Money for Meaning

Money for Meaning

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An Improvised Life (Part 3 of 3: Improvisation as a Life Skill – and Tool to Sock Money Away)

Becoming more comfortable with improvising can lead to greater joy and spontaneity in our lives. Like any muscle, it works better when we use it regularly. This muscle can also atrophy if we always default to “BUT…” whenever we encounter something new and different.  When we allow ourselves to be open to new ideas and new experiences, when we give ourselves permission to say “YES” – and to be comfortable with any outcome as long as we find meaning and joy in the process – we begin to create a life that is deeply aligned with our core values.

We all know what being fully present feels like. When we’re present, we’re not judging our experiences – or ourselves or others – as “good” or “bad”. We’re not trying to control our experience with an iron grip, but allowing ourselves to discover what naturally comes up – allowing our core self to shine through. We connect with the people we love on the deepest level. Improv and parenthood are two of the best training grounds for being present that I have ever found.

When we feel joyful and present in the moment, we let go of the need for distractions. We feel so vibrant and alive in the here and now, so why try to mentally escape anywhere else? Great – but how do we experience this more often? It’s in our power to set the stage. Let’s say we come home tired from work. Maybe our tendency is to sit down and turn on the TV and watch the news. Then we eat some processed food from the microwave, go on social media, and do some online shopping. After doing a few chores, we binge watch our favorite show. What are the chances that we’ll be reenergized and ready to engage in life after that? We may feel more drained and unfulfilled, and wonder where the hours went. Imagine if we took a walk instead, enjoying sunshine, breeze, birds and flowers – or even the aliveness that a winter chill brings? Or if we connected with someone through deep conversation? Or created a meal from scratch using fresh ingredients? Or pursued an interest and created or built something new? How would we feel after that?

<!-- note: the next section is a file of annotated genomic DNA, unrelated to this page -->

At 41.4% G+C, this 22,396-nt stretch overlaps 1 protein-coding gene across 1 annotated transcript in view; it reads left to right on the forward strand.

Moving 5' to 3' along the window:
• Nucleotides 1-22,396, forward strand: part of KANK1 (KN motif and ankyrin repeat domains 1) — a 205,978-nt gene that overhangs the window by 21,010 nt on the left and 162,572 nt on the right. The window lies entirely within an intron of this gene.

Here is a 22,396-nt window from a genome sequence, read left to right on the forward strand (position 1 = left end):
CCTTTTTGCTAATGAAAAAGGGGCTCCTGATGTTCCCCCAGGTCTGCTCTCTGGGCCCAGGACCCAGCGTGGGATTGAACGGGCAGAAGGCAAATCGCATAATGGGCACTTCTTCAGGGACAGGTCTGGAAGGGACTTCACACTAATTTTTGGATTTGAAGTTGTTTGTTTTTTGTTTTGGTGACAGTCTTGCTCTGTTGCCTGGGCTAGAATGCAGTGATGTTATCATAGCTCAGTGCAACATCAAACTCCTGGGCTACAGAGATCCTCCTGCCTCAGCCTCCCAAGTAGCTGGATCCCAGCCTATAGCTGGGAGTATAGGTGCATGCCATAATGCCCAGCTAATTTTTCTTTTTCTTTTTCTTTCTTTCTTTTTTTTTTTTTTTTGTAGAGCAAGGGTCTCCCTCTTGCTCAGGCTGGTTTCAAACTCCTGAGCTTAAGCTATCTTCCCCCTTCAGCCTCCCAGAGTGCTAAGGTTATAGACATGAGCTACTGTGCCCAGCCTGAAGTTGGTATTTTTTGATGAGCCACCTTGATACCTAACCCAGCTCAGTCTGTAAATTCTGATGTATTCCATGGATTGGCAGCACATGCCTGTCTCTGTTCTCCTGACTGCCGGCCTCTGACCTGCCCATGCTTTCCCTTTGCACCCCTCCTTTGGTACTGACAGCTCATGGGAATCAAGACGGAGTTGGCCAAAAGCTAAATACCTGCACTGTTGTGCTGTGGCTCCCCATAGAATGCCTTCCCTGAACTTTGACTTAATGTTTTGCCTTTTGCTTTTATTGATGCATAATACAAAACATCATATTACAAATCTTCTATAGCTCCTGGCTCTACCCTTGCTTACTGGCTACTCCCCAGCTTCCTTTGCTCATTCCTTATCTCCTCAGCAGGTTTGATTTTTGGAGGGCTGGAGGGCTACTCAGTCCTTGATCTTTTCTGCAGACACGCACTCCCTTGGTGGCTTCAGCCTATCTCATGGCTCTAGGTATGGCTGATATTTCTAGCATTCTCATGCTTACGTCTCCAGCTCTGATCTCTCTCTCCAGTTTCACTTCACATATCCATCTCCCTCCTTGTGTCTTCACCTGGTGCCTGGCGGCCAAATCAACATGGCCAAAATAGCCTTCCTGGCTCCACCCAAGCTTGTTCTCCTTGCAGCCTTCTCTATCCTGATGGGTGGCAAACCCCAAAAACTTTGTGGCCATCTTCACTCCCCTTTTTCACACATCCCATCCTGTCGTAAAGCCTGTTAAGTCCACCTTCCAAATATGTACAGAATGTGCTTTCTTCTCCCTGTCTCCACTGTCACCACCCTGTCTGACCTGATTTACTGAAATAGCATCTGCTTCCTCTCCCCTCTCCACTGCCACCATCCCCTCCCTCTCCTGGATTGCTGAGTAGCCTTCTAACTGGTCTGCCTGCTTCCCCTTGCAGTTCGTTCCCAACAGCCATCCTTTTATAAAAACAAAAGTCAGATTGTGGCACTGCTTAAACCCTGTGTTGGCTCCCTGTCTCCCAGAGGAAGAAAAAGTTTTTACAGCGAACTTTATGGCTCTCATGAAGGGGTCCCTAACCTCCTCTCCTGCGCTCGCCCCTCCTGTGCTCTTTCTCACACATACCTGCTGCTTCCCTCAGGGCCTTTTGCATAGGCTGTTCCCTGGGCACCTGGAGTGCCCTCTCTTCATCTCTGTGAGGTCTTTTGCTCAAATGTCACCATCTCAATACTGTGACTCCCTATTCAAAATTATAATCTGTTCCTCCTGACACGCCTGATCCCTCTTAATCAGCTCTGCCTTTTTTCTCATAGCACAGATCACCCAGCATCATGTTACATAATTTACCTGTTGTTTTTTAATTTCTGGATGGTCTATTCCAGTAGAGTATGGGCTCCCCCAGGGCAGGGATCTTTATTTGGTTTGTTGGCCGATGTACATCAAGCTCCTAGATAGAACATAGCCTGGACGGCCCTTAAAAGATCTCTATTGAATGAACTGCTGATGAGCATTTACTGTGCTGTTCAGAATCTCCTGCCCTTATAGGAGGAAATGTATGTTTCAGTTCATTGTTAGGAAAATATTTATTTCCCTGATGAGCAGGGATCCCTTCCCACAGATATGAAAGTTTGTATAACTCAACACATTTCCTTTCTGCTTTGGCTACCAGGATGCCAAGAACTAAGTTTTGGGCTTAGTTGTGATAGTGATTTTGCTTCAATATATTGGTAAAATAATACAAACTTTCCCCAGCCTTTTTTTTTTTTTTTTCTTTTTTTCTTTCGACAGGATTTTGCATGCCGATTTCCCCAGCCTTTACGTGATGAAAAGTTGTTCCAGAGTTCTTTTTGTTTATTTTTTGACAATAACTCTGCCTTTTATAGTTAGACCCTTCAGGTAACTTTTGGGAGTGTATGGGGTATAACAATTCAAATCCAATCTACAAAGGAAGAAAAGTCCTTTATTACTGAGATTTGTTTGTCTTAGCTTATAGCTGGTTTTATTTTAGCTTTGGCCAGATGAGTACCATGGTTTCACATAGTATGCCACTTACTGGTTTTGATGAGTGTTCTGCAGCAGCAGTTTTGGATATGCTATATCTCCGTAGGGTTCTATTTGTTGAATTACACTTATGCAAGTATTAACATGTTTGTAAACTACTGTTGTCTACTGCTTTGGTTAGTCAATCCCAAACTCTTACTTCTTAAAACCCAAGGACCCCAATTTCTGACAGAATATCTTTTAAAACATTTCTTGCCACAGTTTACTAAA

For bonus points, we could cut cable and save that monthly payment. Yes, yes, I can already hear: “BUT I watch football on ESPN, “BUT my favorite show is on HBO”, “BUT this is how I decompress/get the news”, “BUT everyone has cable”. If we can go without cable for one month, and replace it with books, walks, conversations, creativity – it’s quite possible we wouldn’t even miss it. A middle-ground option is to replace cable with something like Netflix, Hulu or Amazon Prime. But major kudos if we get rid of the TV altogether!

Improvising in daily life can be a fun challenge and save us money. Whenever we consider buying something to serve a perceived need, we can ask ourselves, “Is there another way I can do this?” We will surprise ourselves with how often the answer is “yes”. Let’s say we want to get fit, and then we receive an ad in the mail for the VersaClimber, like I just did (if you’ve never heard of it, this contraption is a different version of StairMaster). What would be a less expensive alternative? I’ll let you think about this long and hard. That’s right: STAIRS!!! Most of us have some in our house, work or neighborhood. How about stepping up and down from a sturdy stool or chest, or a tree stump in the yard? Walking or running outdoors on inclines? Purposely placing things high and low in our kitchen so that we have to reach and squat? Lifting and carrying our kids? There is an infinite number of alternatives to using the VersaClimber to exercise while “saving floor space”, as the ad said. Ha! Saving it from what, a lack of clutter? From being used effectively?

When we look at the bigger picture of our lives, an improvised life means being willing and able to change direction when the time is right. After finishing my Ph.D., I knew that academic research was not the right path for me. I felt it in every cell in my body. I ended up switching fields entirely and worked a lower-paying job I greatly enjoyed for the next five years. When that job ran its course and my growth started to slow down, I made the decision to leave in order to do projects I find engaging and be with my two young kids. I’m so thankful I made that decision. Rejecting the pull of materialism and embracing happiness that can’t be purchased can give us the flexibility to flow through life instead of getting stuck in order to pay our bills.

Who knows where our paths will lead, or how our interests and passions will change over time? Improv teaches us to be fully present to our life as it unfolds, with all its ups and downs and twists and turns. The more we embrace this way of life, the less desire we have for distractions – especially chasing material status symbols like a McMansion or a luxury car. Those seem like the cheapest of prizes – when love, joy, and fulfillment are waiting for us just on the other side.

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